The present invention solves these prior art problems and shortcomings by providing an ultralight, compact airboat apparatus. The apparatus includes a hull having a wide stern defining substantially the beam of the hull, the approximate rear one-half of the hull being of generally the uniform beam width, the hull having a blunt nose portion defining a narrowest portion of the hull. The hull bottom includes a flat portion which is generally parabolic-shaped, wide at the stern and narrower toward the middle of the hull. The hull has a chine area with a small radius of curvature that defines in vertical section, an interface between the hull bottom and the hull sidewalls which interface gradually approaching the blunt nose in the forward half of the hull, thus gradually decreasing the depth of the sides. A motor support is rigidly mounted within the confines of the hull transom and sidewalls and extends upwardly. A motor drive carrying an enlarged pusher propeller is mounted upon the motor drive. A cage protectively surrounds the motor and the propeller. An operator's seat is positioned above the hull and substantially on equal elevation with the motor drive. One or more rudders are positioned aft of the motor drive and propeller for steering the hull. The motor drive rudders, seat, and cage extend well above the hull, and the apparatus has a total weight of less than five hundred (500) pounds.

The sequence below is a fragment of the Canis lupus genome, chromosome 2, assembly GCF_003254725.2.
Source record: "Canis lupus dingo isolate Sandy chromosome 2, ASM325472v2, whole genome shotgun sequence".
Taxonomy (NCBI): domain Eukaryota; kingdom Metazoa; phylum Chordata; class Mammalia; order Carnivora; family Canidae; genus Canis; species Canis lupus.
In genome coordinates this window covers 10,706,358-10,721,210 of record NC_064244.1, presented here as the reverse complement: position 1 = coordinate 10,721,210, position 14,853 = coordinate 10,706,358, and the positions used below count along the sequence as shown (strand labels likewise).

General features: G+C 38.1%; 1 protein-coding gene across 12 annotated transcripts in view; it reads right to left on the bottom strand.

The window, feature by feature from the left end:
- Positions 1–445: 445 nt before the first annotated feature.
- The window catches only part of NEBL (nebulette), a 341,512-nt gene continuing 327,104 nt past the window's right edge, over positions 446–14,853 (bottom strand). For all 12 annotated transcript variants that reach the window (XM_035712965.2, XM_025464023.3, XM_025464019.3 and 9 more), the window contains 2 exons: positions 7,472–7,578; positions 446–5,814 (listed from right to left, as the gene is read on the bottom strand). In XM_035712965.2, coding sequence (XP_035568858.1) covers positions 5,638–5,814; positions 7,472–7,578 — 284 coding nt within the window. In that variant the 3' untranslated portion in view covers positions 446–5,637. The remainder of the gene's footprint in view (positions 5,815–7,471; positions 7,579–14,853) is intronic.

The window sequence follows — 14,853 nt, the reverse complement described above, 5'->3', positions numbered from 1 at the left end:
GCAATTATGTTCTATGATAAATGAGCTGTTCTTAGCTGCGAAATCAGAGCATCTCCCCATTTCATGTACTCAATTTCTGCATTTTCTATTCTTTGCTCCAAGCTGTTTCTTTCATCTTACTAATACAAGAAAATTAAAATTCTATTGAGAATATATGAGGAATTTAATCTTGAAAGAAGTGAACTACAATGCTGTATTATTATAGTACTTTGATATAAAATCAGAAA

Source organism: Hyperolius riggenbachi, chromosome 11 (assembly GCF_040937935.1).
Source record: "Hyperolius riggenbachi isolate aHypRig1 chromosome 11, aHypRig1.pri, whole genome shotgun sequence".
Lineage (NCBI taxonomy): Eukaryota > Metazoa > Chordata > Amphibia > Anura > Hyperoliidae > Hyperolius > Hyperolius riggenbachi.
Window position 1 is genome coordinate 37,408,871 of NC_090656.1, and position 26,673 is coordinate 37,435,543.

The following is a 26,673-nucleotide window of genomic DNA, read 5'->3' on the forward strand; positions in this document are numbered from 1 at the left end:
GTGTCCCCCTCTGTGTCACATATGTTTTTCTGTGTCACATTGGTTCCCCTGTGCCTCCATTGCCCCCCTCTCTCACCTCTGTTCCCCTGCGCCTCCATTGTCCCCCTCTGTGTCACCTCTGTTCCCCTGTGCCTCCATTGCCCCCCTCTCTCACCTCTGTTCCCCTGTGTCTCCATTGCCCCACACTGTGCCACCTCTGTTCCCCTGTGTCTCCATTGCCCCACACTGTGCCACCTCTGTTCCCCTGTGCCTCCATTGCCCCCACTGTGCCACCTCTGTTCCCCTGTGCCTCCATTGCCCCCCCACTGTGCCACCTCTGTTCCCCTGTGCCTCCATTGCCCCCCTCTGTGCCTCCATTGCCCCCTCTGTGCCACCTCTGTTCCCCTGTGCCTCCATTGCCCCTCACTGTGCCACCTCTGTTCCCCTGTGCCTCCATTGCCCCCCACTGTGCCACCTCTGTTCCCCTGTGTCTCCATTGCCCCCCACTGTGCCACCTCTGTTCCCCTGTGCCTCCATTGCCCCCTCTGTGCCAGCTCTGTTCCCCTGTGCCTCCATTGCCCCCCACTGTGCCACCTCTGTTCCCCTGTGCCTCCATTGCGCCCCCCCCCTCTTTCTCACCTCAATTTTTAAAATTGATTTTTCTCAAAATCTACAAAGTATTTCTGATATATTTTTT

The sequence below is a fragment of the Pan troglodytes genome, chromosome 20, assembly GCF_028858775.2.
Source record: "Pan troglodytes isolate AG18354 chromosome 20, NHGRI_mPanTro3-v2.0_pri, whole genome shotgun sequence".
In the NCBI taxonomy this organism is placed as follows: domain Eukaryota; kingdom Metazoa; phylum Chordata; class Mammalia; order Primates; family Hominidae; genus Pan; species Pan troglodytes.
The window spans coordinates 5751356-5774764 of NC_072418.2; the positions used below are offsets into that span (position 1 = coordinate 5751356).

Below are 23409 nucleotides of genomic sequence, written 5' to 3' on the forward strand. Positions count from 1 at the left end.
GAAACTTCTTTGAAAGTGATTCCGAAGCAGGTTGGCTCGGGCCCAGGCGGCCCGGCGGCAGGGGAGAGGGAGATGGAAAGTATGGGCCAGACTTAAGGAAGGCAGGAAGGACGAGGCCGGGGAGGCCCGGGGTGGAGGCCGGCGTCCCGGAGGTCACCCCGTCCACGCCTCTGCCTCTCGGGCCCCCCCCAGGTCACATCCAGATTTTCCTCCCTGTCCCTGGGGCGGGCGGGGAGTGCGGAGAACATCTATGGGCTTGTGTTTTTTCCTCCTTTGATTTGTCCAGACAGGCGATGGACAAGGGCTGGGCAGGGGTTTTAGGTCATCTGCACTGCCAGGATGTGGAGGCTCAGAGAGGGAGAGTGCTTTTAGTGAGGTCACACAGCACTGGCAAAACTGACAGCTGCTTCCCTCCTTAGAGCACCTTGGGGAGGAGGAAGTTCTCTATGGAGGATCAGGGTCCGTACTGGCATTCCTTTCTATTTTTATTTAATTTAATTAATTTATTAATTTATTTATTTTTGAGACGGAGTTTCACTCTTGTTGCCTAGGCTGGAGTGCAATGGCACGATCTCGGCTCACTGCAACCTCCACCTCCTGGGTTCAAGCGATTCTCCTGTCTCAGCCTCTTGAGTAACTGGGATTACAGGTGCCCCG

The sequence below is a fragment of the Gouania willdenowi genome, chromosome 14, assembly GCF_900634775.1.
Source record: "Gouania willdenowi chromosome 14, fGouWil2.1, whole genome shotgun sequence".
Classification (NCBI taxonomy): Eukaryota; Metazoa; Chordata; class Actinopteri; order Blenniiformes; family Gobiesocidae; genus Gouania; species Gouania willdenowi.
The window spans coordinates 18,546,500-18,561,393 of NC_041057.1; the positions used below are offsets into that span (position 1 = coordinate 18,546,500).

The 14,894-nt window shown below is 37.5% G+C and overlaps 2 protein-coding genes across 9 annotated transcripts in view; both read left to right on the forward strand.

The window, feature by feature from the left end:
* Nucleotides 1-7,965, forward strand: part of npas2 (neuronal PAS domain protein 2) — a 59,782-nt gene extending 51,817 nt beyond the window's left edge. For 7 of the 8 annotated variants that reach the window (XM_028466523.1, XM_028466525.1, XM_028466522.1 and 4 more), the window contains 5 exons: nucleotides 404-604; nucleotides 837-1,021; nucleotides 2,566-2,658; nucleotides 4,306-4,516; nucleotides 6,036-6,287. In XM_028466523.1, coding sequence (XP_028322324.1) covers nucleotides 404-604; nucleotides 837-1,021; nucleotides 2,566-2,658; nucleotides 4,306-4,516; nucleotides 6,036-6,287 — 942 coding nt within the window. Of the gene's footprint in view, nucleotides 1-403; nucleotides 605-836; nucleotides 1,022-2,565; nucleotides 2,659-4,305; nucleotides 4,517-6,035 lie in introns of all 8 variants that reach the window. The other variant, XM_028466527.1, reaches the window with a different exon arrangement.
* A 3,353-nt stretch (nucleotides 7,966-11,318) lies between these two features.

In the preferred embodiment, the blunt nose is substantially narrower than the overall beam by at least a factor of three to one.
In the preferred embodiment, the hull has a depth at the blunt nose of less than one-third the depth at the stern transom.
In the preferred embodiment, the small radius of curvature is less than six (6) inches.
In the preferred embodiment, the small radius of curvature is between three (3) inches and six (6) inches.
In the preferred embodiment, the forward half of the hull has a configuration in plan with a variable beam, and sides that generally track a parabolic shape.
For a further understanding of the nature, objects, and advantages of the present invention, reference should be had to the following detailed description, taken in conjunction with the accompanying drawings, in which like reference numerals denote like elements, and wherein:
FIG. 1 is a rear view of the preferred embodiment of the apparatus of the present invention illustrating the hull portion thereof;
FIG. 2 is a front view of the preferred embodiment of the apparatus of the present invention illustrating the hull portion thereof;
FIG. 3 is a top view of the preferred embodiment of the apparatus of the present invention;
FIG. 4 is a side view of the preferred embodiment of the apparatus of the present invention;
FIG. 5 is a bottom view of the preferred embodiment of the apparatus of the present invention;
FIG. 6 is a sectional view taken along lines 6-6 of FIG. 5; and